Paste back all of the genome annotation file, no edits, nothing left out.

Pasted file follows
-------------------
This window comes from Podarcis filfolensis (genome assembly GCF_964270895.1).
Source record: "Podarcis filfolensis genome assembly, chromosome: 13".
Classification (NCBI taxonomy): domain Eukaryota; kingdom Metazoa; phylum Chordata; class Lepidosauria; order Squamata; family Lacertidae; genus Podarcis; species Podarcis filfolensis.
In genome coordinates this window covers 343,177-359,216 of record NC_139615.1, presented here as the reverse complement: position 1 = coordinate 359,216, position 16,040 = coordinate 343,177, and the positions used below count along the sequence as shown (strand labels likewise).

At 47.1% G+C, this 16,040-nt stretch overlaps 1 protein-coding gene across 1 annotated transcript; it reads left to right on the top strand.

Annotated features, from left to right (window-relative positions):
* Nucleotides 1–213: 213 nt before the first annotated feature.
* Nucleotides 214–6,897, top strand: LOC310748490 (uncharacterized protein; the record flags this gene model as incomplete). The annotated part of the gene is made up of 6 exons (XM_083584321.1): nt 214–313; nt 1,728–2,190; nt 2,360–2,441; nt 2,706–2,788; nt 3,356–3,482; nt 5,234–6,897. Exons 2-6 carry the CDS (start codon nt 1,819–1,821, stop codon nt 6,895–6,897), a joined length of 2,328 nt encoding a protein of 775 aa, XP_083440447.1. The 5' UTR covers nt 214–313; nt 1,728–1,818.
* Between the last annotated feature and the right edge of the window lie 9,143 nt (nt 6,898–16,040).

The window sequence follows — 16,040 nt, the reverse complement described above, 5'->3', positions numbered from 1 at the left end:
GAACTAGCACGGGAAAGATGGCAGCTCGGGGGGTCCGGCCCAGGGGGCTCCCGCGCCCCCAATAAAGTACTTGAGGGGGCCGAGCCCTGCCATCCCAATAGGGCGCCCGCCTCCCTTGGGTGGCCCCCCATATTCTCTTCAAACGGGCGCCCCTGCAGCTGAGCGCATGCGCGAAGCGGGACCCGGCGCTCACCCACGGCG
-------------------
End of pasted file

This window comes from Podarcis filfolensis (genome assembly GCF_964270895.1).
Source record: "Podarcis filfolensis genome assembly, chromosome: 13".
Classification (NCBI taxonomy): domain Eukaryota; kingdom Metazoa; phylum Chordata; class Lepidosauria; order Squamata; family Lacertidae; genus Podarcis; species Podarcis filfolensis.
In genome coordinates this window covers 343,177-359,216 of record NC_139615.1, presented here as the reverse complement: position 1 = coordinate 359,216, position 16,040 = coordinate 343,177, and the positions used below count along the sequence as shown (strand labels likewise).

At 47.1% G+C, this 16,040-nt stretch overlaps 1 protein-coding gene across 1 annotated transcript; it reads left to right on the top strand.

Annotated features, from left to right (window-relative positions):
* Nucleotides 1–213: 213 nt before the first annotated feature.
* Nucleotides 214–6,897, top strand: LOC310748490 (uncharacterized protein; the record flags this gene model as incomplete). The annotated part of the gene is made up of 6 exons (XM_083584321.1): nt 214–313; nt 1,728–2,190; nt 2,360–2,441; nt 2,706–2,788; nt 3,356–3,482; nt 5,234–6,897. Exons 2-6 carry the CDS (start codon nt 1,819–1,821, stop codon nt 6,895–6,897), a joined length of 2,328 nt encoding a protein of 775 aa, XP_083440447.1. The 5' UTR covers nt 214–313; nt 1,728–1,818.
* Between the last annotated feature and the right edge of the window lie 9,143 nt (nt 6,898–16,040).

The window sequence follows — 16,040 nt, the reverse complement described above, 5'->3', positions numbered from 1 at the left end:
GAACTAGCACGGGAAAGATGGCAGCTCGGGGGGTCCGGCCCAGGGGGCTCCCGCGCCCCCAATAAAGTACTTGAGGGGGCCGAGCCCTGCCATCCCAATAGGGCGCCCGCCTCCCTTGGGTGGCCCCCCATATTCTCTTCAAACGGGCGCCCCTGCAGCTGAGCGCATGCGCGAAGCGGGACCCGGCGCTCACCCACGGCG